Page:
Here are answers to some of the most common questions we receive about garden plants. You will find concise information on general gardening techniques as well as plant selection and care. For detailed information on specific plant pests and problems refer to our Common Garden Pests and Problems page.

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Horticulture Questions and Answers

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When and how do I harvest my potato crop?

Since most gardeners neither grow potatoes in sufficient quantity to store for many months or have the proper conditions for storage, harvesting what are called new potatoes is most practical. The potatoes can be harvested any time they are of sufficient size to be eaten. This can be anywhere from 1 inch in diameter to full size. Harvest can usually begin about the Fourth of July. Many gardeners like to carefully pull back the mulch, remove soil from around the plant and remove some of the young potatoes without disturbing the plant so it can continue to grow and produce more potatoes. After removing a few potatoes replace the soil, hilling it up if the tubers were found very close to the surface and replace the mulch. This practice could continue until the tops of the plant die down.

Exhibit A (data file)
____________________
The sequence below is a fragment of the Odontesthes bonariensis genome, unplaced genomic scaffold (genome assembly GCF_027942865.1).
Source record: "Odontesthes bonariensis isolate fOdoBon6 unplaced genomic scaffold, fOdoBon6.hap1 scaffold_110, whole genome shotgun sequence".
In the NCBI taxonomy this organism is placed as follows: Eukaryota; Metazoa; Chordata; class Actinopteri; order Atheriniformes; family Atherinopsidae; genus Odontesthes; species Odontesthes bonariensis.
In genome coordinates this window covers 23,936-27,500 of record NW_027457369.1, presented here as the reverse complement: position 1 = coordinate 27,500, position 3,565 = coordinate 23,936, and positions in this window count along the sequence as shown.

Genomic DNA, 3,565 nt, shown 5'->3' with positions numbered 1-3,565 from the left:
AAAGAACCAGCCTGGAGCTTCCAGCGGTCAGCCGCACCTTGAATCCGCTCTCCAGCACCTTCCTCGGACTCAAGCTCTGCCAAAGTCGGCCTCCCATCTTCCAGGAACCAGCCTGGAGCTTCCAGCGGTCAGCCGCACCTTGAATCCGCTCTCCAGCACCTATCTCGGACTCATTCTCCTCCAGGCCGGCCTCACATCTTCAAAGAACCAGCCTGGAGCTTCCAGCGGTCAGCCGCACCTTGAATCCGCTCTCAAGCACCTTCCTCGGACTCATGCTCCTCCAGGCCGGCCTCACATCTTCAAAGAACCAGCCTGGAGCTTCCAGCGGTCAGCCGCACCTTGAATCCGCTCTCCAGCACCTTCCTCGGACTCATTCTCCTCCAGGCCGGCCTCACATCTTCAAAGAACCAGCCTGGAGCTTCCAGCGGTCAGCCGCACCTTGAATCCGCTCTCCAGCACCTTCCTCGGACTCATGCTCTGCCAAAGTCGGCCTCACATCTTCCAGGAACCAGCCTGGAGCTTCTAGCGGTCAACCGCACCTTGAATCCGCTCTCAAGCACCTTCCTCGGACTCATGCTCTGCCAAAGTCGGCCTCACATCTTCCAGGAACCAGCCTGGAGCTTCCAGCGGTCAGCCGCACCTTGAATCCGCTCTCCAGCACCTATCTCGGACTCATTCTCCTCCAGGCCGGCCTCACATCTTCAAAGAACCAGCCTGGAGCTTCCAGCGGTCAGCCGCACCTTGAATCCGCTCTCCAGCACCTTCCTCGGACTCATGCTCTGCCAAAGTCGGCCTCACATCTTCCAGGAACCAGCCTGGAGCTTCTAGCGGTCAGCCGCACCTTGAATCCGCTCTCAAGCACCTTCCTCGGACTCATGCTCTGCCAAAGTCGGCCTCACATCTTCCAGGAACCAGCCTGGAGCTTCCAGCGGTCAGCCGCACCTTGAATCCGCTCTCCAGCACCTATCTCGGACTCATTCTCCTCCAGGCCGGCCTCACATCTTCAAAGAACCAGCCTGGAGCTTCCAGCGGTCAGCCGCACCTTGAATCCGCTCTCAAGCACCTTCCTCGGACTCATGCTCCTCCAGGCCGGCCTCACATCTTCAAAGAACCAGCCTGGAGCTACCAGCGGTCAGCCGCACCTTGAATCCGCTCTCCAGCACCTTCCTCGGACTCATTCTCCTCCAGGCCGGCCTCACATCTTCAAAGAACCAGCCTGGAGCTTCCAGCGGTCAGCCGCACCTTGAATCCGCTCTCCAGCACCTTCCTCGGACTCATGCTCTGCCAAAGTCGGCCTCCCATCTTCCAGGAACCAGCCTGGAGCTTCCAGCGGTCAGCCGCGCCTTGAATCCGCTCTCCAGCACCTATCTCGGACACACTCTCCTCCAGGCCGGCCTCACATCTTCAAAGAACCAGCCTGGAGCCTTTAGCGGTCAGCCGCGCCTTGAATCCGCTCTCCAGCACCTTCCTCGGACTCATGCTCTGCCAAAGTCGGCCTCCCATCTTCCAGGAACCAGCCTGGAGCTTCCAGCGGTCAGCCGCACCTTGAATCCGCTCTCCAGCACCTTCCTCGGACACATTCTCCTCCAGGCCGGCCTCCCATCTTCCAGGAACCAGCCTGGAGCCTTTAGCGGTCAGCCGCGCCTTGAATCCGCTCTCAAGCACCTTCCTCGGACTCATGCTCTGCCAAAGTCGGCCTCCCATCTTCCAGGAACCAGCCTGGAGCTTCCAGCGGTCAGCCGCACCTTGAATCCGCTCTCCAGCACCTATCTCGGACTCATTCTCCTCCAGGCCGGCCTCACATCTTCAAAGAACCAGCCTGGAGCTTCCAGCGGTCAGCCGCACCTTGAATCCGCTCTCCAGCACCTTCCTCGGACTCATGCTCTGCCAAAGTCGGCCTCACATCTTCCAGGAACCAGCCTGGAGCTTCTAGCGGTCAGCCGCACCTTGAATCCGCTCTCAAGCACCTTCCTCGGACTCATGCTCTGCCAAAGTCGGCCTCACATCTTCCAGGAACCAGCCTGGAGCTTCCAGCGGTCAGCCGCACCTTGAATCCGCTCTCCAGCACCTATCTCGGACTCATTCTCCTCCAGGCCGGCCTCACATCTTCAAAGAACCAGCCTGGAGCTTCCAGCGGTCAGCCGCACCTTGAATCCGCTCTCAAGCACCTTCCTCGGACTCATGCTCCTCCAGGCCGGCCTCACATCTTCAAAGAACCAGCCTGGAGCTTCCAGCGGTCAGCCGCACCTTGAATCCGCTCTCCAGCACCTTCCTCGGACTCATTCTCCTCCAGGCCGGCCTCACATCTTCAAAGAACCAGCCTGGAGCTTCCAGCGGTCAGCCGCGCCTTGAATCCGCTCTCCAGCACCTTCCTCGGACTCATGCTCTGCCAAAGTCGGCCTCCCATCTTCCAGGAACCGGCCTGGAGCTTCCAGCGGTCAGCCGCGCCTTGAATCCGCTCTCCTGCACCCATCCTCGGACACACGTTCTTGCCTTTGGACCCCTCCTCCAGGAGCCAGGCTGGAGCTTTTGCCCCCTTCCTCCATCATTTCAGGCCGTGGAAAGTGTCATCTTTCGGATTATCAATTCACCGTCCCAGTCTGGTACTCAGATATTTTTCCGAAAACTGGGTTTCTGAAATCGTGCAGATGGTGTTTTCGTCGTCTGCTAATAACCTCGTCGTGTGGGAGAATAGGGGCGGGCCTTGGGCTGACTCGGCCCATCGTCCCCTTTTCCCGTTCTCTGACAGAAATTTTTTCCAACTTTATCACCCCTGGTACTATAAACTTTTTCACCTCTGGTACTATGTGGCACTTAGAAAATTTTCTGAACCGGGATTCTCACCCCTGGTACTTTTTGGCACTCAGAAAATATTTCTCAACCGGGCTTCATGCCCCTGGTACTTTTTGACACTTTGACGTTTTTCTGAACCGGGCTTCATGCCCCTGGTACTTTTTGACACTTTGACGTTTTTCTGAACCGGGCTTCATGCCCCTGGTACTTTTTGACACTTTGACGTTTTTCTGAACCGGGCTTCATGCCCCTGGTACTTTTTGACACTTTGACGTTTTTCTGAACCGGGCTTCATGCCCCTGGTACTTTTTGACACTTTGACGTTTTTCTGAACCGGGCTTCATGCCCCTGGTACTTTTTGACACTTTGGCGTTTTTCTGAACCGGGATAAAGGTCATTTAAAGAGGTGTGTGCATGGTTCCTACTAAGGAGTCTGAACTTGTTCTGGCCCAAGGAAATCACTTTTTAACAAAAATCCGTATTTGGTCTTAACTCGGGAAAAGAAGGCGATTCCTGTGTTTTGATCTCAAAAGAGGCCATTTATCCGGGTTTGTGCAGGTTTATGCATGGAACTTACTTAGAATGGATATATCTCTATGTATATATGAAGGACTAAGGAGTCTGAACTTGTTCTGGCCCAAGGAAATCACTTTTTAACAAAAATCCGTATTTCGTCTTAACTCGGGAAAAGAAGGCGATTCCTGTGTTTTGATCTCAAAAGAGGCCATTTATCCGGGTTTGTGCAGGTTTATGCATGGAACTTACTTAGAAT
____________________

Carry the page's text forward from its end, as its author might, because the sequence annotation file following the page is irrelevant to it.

For winter storage wait until the tops of the potato vines die to the ground then dig the potatoes, being careful not to damage the tubers. Spread the harvested tubers in a single layer in a dark airy, but not dry, location to cure for about a week. It is necessary to exclude all light or the tubers will turn green. Green tubers are bitter and can be toxic or trigger allergic reactions in some people. To exclude light, darken all windows or cover with a few layers of newspaper to exclude light. After curing, remove any tubers that show signs of rotting. If soil still adheres to the tubers let it be. Do not wash the tubers as doing so can encourage rotting. Store the tubers in a box or bag in a cool, dark location. Traditionally, this would have been done in a root cellar. Maintaining proper moisture is difficult in modern homes can be difficult. The temperature should be between 40-45 degrees and the atmosphere moist but not dank. Check regularly and remove any tubers which show signs of rot.